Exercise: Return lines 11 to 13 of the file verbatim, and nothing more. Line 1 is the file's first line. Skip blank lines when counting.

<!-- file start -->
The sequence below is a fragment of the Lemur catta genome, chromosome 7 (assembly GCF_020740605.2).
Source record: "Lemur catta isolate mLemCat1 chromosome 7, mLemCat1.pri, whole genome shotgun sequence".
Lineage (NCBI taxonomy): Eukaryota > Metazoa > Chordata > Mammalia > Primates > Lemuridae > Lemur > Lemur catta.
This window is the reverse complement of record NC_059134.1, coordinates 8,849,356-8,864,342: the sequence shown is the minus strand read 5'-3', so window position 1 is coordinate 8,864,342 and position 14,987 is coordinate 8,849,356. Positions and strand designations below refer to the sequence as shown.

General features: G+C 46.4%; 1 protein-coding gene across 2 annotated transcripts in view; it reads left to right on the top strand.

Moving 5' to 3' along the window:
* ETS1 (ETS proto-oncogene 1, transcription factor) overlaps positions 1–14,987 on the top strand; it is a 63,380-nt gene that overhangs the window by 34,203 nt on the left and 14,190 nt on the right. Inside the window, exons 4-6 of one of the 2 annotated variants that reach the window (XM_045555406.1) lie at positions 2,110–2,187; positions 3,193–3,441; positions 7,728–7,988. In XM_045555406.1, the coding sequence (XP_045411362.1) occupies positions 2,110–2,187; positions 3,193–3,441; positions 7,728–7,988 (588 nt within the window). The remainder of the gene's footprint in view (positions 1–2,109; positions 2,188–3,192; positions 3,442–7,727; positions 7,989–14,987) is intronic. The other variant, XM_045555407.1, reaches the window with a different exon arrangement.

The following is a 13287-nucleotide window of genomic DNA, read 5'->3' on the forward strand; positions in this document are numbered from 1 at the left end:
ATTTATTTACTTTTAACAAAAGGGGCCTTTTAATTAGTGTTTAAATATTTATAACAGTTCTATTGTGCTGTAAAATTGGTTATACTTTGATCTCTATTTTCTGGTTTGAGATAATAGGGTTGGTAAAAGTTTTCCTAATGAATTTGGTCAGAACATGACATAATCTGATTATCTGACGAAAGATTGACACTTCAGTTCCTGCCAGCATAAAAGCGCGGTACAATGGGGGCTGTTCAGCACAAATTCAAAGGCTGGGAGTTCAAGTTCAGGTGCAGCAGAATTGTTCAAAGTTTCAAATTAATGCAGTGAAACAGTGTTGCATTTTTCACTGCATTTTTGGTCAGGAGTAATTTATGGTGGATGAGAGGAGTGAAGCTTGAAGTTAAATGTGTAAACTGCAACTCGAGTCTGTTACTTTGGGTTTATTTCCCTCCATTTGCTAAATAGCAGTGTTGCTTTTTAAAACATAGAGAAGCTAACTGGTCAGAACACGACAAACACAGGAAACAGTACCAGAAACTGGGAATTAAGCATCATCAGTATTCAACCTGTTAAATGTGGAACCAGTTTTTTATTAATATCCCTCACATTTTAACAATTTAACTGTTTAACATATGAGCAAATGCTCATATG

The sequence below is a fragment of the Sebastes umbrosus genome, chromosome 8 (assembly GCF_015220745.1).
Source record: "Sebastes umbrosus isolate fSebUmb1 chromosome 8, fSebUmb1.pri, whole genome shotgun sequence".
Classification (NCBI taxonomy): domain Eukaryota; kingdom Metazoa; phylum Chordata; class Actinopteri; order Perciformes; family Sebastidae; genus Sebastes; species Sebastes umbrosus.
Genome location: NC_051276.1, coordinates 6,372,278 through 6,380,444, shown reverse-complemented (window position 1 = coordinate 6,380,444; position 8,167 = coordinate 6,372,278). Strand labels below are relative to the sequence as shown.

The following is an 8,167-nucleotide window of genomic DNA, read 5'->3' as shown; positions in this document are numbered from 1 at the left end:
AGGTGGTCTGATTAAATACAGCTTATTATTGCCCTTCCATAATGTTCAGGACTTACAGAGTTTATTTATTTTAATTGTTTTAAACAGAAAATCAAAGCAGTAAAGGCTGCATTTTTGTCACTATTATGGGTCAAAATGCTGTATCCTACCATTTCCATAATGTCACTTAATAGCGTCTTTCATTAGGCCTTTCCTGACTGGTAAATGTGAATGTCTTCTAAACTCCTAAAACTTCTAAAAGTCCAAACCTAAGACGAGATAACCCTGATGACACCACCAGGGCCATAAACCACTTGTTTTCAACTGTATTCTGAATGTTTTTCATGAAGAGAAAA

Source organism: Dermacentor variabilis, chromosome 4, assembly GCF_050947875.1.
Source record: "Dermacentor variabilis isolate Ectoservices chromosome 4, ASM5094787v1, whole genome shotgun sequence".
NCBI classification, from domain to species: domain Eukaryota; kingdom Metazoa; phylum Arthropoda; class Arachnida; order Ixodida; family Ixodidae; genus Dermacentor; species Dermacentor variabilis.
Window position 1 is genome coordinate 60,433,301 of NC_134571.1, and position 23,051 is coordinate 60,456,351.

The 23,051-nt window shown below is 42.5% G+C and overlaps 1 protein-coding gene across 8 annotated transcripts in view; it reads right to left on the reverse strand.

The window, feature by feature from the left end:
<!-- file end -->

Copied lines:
Source record: "Sebastes umbrosus isolate fSebUmb1 chromosome 8, fSebUmb1.pri, whole genome shotgun sequence".
Classification (NCBI taxonomy): domain Eukaryota; kingdom Metazoa; phylum Chordata; class Actinopteri; order Perciformes; family Sebastidae; genus Sebastes; species Sebastes umbrosus.
Genome location: NC_051276.1, coordinates 6,372,278 through 6,380,444, shown reverse-complemented (window position 1 = coordinate 6,380,444; position 8,167 = coordinate 6,372,278). Strand labels below are relative to the sequence as shown.